"The planet of the imagination is as old as we are. It has been humanity's constant companion with all of its fictional locations, like Mount Olympus and the gods, and since we first came down from the trees, basically. It seems very important, otherwise, we wouldn't have it. Fiction is clearly one of the first things that we do when we stand upright as a species - we tell each other stories. Now, Nature doesn't do things for decorative purposes, except like giving peacocks wonderful plumage so they can attract a mate, but since there seems to be little point to telling each other stories all the time - except there must be. We have depended upon them and to some degree the fictional world is completely intertwined and interdependent with the material world. A lot of the dreams that shape us and, presumably, our world leaders, are fictions. When we're growing up, we perhaps base ourselves on an ideal, and even if that ideal is a real living person, there is every chance that living person may have based themselves on a fictional ideal. This is actually ground that we do cover in 'The Black Dossier,' and in the final soliloquy, which is delivered by Duke Prospero. We're talking about this very thing: the interdependence between the world of fiction and the world of fact. It is something that interests me, and has come to dominate my thinking on the series. I'm not exactly sure why, but it feels as if it might be important."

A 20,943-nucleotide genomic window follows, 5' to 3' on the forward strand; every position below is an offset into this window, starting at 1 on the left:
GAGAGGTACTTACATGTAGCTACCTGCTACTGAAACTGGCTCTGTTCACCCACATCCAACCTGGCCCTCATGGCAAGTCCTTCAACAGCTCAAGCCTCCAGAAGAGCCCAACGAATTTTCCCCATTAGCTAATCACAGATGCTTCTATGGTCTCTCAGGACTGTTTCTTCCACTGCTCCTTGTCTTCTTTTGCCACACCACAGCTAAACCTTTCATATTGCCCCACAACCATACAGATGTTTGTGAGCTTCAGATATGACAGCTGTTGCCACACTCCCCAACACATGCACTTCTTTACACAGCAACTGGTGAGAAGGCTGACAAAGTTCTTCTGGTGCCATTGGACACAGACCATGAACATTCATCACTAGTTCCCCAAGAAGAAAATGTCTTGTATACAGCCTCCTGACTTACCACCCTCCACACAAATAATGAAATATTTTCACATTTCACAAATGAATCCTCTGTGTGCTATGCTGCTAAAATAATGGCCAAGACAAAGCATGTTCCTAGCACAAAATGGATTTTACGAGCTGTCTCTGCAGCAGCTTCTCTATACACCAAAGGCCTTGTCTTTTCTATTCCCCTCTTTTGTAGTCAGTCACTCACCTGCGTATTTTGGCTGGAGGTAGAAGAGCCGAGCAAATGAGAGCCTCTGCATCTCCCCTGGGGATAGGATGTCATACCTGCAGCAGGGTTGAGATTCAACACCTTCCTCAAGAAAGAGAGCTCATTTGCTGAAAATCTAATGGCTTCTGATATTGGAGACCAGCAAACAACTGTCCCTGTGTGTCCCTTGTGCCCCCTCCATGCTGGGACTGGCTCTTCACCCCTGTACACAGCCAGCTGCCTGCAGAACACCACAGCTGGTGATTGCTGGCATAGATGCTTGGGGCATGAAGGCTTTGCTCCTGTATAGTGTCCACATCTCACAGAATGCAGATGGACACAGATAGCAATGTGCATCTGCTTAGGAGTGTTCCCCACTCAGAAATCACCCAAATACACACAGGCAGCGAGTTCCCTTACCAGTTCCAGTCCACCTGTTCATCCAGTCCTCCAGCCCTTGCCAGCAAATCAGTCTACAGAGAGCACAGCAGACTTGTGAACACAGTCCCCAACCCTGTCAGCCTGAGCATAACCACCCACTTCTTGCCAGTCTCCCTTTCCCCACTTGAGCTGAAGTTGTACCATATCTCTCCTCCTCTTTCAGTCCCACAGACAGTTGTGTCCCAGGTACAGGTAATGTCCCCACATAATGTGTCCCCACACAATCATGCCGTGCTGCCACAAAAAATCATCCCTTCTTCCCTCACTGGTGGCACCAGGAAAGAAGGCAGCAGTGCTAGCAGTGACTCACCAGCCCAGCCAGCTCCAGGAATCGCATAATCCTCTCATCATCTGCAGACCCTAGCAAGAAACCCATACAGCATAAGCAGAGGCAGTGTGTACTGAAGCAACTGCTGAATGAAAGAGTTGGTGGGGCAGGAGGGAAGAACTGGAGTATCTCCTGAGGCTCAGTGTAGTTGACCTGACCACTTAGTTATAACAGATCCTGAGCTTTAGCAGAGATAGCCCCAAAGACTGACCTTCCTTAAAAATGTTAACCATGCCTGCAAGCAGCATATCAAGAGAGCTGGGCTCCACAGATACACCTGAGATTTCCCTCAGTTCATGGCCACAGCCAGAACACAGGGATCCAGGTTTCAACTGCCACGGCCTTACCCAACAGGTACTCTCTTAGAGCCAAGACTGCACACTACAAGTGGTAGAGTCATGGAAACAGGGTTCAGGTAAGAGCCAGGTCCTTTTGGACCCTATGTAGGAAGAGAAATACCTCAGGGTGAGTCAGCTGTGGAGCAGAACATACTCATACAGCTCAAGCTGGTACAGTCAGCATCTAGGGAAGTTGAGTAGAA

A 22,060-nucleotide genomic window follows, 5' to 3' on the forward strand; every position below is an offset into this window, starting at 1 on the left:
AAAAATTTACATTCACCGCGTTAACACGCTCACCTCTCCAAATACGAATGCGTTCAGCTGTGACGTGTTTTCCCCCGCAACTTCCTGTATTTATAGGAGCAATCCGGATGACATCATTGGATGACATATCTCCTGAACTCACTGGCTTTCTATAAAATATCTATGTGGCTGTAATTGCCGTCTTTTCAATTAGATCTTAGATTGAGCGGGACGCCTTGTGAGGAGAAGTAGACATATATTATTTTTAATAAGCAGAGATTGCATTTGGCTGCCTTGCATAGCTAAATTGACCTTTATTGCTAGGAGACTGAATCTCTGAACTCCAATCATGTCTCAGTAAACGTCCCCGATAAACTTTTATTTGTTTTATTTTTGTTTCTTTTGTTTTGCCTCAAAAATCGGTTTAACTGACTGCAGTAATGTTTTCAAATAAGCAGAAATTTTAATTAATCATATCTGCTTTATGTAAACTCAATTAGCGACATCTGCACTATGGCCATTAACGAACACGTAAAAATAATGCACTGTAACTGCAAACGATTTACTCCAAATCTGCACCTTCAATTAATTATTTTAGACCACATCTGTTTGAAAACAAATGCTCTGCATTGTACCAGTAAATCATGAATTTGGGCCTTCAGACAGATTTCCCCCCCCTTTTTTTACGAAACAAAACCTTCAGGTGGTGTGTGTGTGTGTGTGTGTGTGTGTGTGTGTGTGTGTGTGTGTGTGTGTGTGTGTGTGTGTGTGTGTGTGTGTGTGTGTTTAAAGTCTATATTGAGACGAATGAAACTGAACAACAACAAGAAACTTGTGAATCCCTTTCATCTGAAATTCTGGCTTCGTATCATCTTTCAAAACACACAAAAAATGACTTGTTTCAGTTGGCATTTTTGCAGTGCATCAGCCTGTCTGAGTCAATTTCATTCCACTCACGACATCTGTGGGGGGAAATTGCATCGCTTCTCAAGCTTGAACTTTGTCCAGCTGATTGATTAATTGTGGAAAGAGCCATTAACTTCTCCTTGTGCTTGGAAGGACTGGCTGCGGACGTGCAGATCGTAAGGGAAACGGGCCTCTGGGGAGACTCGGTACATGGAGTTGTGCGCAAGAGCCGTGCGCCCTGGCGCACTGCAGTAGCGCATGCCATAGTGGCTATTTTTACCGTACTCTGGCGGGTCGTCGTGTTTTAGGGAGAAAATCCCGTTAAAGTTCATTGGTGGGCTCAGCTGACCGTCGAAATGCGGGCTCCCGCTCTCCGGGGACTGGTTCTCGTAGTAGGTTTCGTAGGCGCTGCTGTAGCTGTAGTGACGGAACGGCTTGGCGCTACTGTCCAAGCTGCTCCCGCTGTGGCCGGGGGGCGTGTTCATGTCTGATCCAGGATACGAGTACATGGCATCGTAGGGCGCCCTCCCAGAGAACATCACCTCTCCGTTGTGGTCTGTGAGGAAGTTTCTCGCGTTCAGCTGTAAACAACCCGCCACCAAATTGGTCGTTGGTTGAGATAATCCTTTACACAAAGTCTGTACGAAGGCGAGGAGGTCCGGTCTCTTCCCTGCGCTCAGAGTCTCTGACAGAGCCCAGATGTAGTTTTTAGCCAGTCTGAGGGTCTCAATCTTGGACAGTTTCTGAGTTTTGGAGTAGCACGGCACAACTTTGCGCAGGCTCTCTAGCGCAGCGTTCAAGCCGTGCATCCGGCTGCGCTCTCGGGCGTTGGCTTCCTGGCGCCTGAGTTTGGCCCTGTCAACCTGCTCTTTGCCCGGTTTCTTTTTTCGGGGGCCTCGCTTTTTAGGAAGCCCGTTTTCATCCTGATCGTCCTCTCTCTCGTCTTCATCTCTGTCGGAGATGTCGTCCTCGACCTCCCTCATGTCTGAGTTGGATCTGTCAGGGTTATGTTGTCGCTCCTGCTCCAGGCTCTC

There is a political dimension to "The League of Extraordinary Gentlemen." The story involves the state's attempts to control the fiction characters, which creates a subtext of the State trying to control the people's imagination and the popular imagination.

"We detail the relationship, amongst many other things, between the group and the state since Elizabethan times, commencing with a Shakespeare play and we have the 'Fanny Hill' piece, and the relationship between the group and their MI5 paymasters is changed drastically, even before 'The Black Dossier' commences. It is clear that all is not what it used to be."